It is thought they began preserving their dead though mummification as part of a religious act designed to bridge the world between the living and the dead.
An estimated 282 mummies have now been recovered from the dry, sandy soil in the region, but scientists say there could be hundreds more buried there.
Preserved corpses are often found as the shifting sand exposes their bodies. Arica and the surrounding Atacama Desert is one of the driest places in the world and the town receives less than 0.02 inches of rain a year.
It is this dry climate that has helped preserve the mummies for more than 7,000 years. However, the region has been growing slowly damper in recent years.
Scientists at the University of Tarapacá museum first noticed black slimy patches appearing on the preserved skin of the Chinchorro mummies around ten years ago.
As time has gone on they have degraded at ‘an alarming rate’ as the preserved skin has broken down into black slime.
Researchers at Harvard School of Engineering and Applied Sciences have now conducted a series of tests to find out what was causing the degradation. They found that bacteria normally found growing on the human skin appeared to become ‘supercharged’ when placed on mummy skin in high humidity.
They found that mummies need to be kept at between 40 per cent and 60 per cent humidity to prevent degradation from occurring. If the humidity falls below this level, acidification could also damage the mummies.
Museum staff are now fine-tuning the temperature and humidity to help preserve the mummies in their extensive collection. Professor Ralph Mitchell, a biologist at Harvard who led the work, said: ‘We knew the mummies were degrading but nobody understood why.
‘This kind of degradation has never been studied before.
‘With many diseases we encounter, the microbe is in our body, to begin with, but when the environment changes it becomes an opportunist.’
Professor Mitchell and his colleagues are now keen to find ways to help protect the mummies still preserved out in the desert.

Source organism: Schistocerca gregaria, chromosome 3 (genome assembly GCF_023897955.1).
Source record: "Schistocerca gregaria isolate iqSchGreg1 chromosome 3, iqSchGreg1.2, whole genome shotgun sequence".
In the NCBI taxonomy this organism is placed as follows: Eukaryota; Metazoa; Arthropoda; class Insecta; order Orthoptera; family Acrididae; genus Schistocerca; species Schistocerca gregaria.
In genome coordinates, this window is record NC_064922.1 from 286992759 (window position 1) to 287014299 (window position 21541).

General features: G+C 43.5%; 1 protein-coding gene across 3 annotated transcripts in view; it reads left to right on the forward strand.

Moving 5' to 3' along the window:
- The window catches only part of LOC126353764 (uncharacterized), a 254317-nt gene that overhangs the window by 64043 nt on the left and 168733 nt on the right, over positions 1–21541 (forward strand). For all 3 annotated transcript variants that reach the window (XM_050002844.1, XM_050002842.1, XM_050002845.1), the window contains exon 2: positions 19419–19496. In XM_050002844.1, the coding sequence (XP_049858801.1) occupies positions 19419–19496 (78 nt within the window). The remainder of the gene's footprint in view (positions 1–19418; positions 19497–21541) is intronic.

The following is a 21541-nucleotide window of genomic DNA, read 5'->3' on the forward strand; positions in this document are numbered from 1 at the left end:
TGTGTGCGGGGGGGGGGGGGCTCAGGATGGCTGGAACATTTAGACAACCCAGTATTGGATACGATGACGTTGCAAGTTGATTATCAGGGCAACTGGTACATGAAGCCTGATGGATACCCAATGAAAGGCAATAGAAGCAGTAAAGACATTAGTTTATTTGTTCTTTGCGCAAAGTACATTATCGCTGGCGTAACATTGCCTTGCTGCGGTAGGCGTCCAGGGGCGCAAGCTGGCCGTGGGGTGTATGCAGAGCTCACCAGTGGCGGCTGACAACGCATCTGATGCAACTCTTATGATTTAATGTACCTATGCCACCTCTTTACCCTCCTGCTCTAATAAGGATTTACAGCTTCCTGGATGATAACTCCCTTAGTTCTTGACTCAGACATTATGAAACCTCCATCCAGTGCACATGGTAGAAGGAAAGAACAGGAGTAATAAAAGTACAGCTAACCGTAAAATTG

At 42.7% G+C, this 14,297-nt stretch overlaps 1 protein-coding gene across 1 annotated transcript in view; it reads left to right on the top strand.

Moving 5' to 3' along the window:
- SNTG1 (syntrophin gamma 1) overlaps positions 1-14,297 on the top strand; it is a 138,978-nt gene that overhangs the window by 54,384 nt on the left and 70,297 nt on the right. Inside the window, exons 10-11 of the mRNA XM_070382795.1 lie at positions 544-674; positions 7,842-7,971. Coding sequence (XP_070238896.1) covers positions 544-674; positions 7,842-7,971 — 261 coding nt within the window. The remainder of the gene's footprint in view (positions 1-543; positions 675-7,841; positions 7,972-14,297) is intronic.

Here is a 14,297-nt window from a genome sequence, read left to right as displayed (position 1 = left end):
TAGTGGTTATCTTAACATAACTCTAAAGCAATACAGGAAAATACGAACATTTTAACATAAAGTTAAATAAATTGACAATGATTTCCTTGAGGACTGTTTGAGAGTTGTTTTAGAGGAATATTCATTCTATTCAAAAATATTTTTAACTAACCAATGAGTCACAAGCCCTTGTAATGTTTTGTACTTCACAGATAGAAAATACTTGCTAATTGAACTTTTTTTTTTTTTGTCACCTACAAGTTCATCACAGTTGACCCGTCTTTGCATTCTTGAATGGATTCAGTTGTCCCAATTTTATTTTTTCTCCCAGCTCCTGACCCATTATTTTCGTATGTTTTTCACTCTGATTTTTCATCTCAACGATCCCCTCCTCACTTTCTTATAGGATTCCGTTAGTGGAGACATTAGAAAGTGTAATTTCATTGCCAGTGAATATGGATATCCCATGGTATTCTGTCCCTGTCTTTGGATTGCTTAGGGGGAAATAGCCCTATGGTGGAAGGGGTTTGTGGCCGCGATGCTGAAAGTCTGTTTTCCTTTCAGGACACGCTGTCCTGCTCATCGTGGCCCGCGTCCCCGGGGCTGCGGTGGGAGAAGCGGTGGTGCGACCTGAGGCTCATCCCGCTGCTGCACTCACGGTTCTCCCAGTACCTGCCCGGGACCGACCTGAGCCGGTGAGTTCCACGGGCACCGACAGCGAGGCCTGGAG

Six thousand-year-old tombs found in northwest Argentina
Radio Cadena Agramonte reports that 12 graves dated between 6,000 and 1,300 years ago were unearthed in northwestern Argentina by a team of researchers from the University of Buenos Aires–National Scientific and Technical Research Council (CONICET), during investigations over the past 15 years.
According to the source, most were found fortuitously by residents of the area who, upon finding the remains, alerted the archaeological team that has been studying pre-Hispanic burial practices in northwestern Argentina for years.
The doctor in Archeology, Leticia Cortés, a specialist in burial methodologies in pre-Hispanic populations that inhabited the Valle del Cajón area, explained that when these practices are compared with current ones, they may seem strange.
“Knowing these customs, we can reconstruct the cultural practices of the past and put into perspective our own traditions, which are part of a cultural construction,” said Cortés, a researcher at the Institute of Cultures.
The search of this type began more than 15 years ago, with a research team dependent on the National Council for Scientific and Technical Research, led by María Cristina Scattolin and dedicated to excavation and analysis tasks in the town of Valle del Cajón.
This practice of burials before the arrival of the Spanish was far from what is customary today on the basis of the Judeo-Christian model.
Cortés pointed out that this type of find usually occurs after the rainy season, in summer, which is uncovered and the bones are exposed.
“There was a great variability of burial methods, in individual or collective graves, and also in the posture of the bodies.
Some are hyperflexed, like squatting, with the shoulders touching the knees, others extended and disjointed and mixed, ”explained the specialist.
Cortés pointed out that many times people lived with their dead on a daily basis, buried them in the same patio where they cooked, made pots or carved stones. It is an interesting thing to see the different conceptions that were had about life and death, he said.
According to archaeology, they continue working and have found necklaces and pendants that would be associated with the deceased, as non-transferable objects that are buried next to the body and remain there.
The Oldest City in The Americas Is an Archeological Wonder, And It’s Under Invasion